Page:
Fast forward to January 2015, when the lifeless body of French tourist Dimitry Povse (29) was found outside his bungalow. His death was declared a suicide. A suicide note was supposedly found but a picture claiming to show his hands tied behind his back, went viral. Povse reportedly had two 5 centimeter lacerations to his arm, in addition to the wounds around his neck. The fact that Povse allegedly was too drunk to control and hang himself, cast a shadow over the case.

That same month, Britton Christina Annesley (23) died on the island after allegedly mixing antibiotics with alcohol. The lack of a toxicology report caused her parents to slam the investigation. A man that supposedly left her apartment hours before her body was discovered was never interrogated.

In January 2016, the island was kept in the limelight when another body turned up around the same beach. Brit Luke Miller (26) was found on the bottom of the Sunset Bar swimming pool, after a night out drinking with friends. Miller’s travel companion claimed that his friend had been beaten and dumped in the pool, after being separated from his buddies. A coroner concluded that there wasn’t any evidence of murder. A second post mortem examination concluded Miller had sustained head injuries and subsequently drowned. Toxicology found significant amounts of alcohol in his blood, along with traces of Rilatin. Luke’s mother has vowed to find the truth.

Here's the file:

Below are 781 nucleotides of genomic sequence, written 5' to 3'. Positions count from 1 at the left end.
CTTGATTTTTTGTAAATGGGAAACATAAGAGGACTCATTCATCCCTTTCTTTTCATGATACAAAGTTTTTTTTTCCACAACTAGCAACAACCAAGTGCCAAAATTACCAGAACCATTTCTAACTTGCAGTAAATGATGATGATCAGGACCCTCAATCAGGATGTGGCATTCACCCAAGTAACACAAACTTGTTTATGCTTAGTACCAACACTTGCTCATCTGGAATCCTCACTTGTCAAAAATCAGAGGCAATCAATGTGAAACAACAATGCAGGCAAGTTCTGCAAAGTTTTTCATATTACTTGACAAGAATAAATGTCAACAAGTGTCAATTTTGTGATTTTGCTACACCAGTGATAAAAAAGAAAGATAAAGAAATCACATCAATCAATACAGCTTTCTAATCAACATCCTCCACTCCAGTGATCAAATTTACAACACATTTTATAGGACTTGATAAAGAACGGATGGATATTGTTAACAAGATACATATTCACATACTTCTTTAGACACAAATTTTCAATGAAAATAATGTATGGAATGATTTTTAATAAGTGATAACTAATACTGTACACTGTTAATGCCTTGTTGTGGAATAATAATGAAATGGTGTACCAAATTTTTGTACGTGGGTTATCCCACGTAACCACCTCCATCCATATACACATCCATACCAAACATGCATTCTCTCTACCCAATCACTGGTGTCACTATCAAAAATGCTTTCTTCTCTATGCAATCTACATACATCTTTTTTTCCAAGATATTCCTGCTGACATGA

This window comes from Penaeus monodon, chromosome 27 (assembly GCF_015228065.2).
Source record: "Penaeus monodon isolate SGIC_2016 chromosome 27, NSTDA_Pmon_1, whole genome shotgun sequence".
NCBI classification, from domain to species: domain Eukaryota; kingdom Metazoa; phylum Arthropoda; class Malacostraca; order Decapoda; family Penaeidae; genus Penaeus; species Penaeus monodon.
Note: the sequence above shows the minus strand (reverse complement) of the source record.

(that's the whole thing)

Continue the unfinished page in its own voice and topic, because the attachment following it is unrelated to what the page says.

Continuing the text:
Russian tourist Valentina Novozhyonova (23) vanished from her hostel in February 2017. A large police search did not find any trace of her. Her mobile phone, passport and camera were later found in het room. Valentina supposedly mentioned that she was planning to go on a deep dive adventure. Bone fragments, flesh, and a green tank top that were later found by divers were later found to be unrelated to the case. Valentina remains missing to this day. Thai police have mentioned mental health issues and limited diving experience in statements.

In my opinion, the most mysterious death occurred in April 2017 in the Tanote Bay area. The case went unreported in the media for months, and suddenly went viral in June 2017. The first report seems to be a disorganized post in the Samui times. After puzzling the pieces together, the story seems to be as follows.

Elise Dallemagne (30) had been traveling for two and half years through India, Thailand, Australia and New Zealand. She had finally settled down on Koh Phangan, where she was an active member of the Sathya Sai Baba cult movement, locally led by the German-born guru Raaman Andreas and Yoga/Trantra practises. In a call made to her mother on April 17th she had announced her plan to return to Belgium, after which she left for Koh Phangan where she booked a ferry to the harbor in Chumphon. She took a bungalow in the Triple B resort, which burnt down in an electrical fire that same day. Dallemagne fled the scene and walked through the jungle to Tanote Bay, where she checked into the Poseidon Resort and booked another ticket to Bangkok for April 24th. A resort employee later claimed that she refused to provide her passport number and later changed her name to an assumed one, in the guest registry. Her half eaten body was found 3 days later on a rock, supposedly half-eaten and with a strap around her neck. Eye-witnesses claimed to have seen her body wrapped in old T-shirts and with a bottle of fuel nearby. Her luggage later arrived in Chumphon, at the final place of disembarkation. Police labelled the death a suicide and claimed referenced a previous attempt in Bangkok.